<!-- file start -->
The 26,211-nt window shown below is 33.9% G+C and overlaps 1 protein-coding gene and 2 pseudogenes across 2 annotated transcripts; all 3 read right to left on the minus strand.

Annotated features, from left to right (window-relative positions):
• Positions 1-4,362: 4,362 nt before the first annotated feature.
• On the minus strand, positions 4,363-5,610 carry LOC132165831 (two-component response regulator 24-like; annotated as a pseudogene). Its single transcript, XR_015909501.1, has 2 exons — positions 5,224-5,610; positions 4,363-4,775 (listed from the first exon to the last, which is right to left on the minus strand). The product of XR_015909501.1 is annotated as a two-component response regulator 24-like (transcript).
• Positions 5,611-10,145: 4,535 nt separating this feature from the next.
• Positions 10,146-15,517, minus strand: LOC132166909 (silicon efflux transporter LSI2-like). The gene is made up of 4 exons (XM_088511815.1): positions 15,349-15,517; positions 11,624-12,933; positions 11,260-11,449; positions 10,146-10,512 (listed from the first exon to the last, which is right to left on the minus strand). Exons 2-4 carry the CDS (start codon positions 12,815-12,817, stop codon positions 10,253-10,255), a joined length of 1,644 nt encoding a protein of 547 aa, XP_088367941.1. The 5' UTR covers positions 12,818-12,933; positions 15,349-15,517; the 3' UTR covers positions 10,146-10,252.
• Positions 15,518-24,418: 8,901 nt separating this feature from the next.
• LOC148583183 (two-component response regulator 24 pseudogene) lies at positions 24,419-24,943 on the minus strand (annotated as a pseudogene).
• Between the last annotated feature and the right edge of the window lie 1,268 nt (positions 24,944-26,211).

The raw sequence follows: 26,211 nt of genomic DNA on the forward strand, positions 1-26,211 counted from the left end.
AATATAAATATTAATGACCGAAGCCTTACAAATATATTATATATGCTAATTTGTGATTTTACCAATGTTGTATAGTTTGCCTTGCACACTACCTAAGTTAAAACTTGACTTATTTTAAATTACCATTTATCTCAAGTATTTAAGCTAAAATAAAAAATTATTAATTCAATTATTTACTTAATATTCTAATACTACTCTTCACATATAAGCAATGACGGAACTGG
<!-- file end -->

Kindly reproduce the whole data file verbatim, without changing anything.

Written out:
The 26,211-nt window shown below is 33.9% G+C and overlaps 1 protein-coding gene and 2 pseudogenes across 2 annotated transcripts; all 3 read right to left on the minus strand.

Annotated features, from left to right (window-relative positions):
• Positions 1-4,362: 4,362 nt before the first annotated feature.
• On the minus strand, positions 4,363-5,610 carry LOC132165831 (two-component response regulator 24-like; annotated as a pseudogene). Its single transcript, XR_015909501.1, has 2 exons — positions 5,224-5,610; positions 4,363-4,775 (listed from the first exon to the last, which is right to left on the minus strand). The product of XR_015909501.1 is annotated as a two-component response regulator 24-like (transcript).
• Positions 5,611-10,145: 4,535 nt separating this feature from the next.
• Positions 10,146-15,517, minus strand: LOC132166909 (silicon efflux transporter LSI2-like). The gene is made up of 4 exons (XM_088511815.1): positions 15,349-15,517; positions 11,624-12,933; positions 11,260-11,449; positions 10,146-10,512 (listed from the first exon to the last, which is right to left on the minus strand). Exons 2-4 carry the CDS (start codon positions 12,815-12,817, stop codon positions 10,253-10,255), a joined length of 1,644 nt encoding a protein of 547 aa, XP_088367941.1. The 5' UTR covers positions 12,818-12,933; positions 15,349-15,517; the 3' UTR covers positions 10,146-10,252.
• Positions 15,518-24,418: 8,901 nt separating this feature from the next.
• LOC148583183 (two-component response regulator 24 pseudogene) lies at positions 24,419-24,943 on the minus strand (annotated as a pseudogene).
• Between the last annotated feature and the right edge of the window lie 1,268 nt (positions 24,944-26,211).

The raw sequence follows: 26,211 nt of genomic DNA on the forward strand, positions 1-26,211 counted from the left end.
AATATAAATATTAATGACCGAAGCCTTACAAATATATTATATATGCTAATTTGTGATTTTACCAATGTTGTATAGTTTGCCTTGCACACTACCTAAGTTAAAACTTGACTTATTTTAAATTACCATTTATCTCAAGTATTTAAGCTAAAATAAAAAATTATTAATTCAATTATTTACTTAATATTCTAATACTACTCTTCACATATAAGCAATGACGGAACTGG